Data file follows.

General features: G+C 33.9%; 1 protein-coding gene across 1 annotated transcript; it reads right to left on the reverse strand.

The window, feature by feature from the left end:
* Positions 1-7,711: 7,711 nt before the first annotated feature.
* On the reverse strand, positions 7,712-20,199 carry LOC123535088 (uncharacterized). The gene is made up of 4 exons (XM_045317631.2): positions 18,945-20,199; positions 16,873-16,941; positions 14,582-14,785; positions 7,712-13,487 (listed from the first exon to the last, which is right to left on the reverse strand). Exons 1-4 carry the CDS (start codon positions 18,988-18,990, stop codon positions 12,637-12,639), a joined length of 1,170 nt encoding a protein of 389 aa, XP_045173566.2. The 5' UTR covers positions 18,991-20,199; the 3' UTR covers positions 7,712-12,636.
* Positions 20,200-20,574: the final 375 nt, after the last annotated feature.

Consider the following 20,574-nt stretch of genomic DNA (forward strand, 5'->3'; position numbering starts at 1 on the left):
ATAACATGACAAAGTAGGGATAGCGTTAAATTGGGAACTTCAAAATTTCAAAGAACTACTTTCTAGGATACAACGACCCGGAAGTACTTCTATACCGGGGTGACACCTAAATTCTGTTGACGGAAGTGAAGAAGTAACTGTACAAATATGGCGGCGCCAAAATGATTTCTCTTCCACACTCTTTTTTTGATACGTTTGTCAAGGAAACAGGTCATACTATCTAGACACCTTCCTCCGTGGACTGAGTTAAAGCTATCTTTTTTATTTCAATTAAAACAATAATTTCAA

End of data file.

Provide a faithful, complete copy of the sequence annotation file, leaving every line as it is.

General features: G+C 33.9%; 1 protein-coding gene across 1 annotated transcript; it reads right to left on the reverse strand.

The window, feature by feature from the left end:
* Positions 1-7,711: 7,711 nt before the first annotated feature.
* On the reverse strand, positions 7,712-20,199 carry LOC123535088 (uncharacterized). The gene is made up of 4 exons (XM_045317631.2): positions 18,945-20,199; positions 16,873-16,941; positions 14,582-14,785; positions 7,712-13,487 (listed from the first exon to the last, which is right to left on the reverse strand). Exons 1-4 carry the CDS (start codon positions 18,988-18,990, stop codon positions 12,637-12,639), a joined length of 1,170 nt encoding a protein of 389 aa, XP_045173566.2. The 5' UTR covers positions 18,991-20,199; the 3' UTR covers positions 7,712-12,636.
* Positions 20,200-20,574: the final 375 nt, after the last annotated feature.

Consider the following 20,574-nt stretch of genomic DNA (forward strand, 5'->3'; position numbering starts at 1 on the left):
ATAACATGACAAAGTAGGGATAGCGTTAAATTGGGAACTTCAAAATTTCAAAGAACTACTTTCTAGGATACAACGACCCGGAAGTACTTCTATACCGGGGTGACACCTAAATTCTGTTGACGGAAGTGAAGAAGTAACTGTACAAATATGGCGGCGCCAAAATGATTTCTCTTCCACACTCTTTTTTTGATACGTTTGTCAAGGAAACAGGTCATACTATCTAGACACCTTCCTCCGTGGACTGAGTTAAAGCTATCTTTTTTATTTCAATTAAAACAATAATTTCAA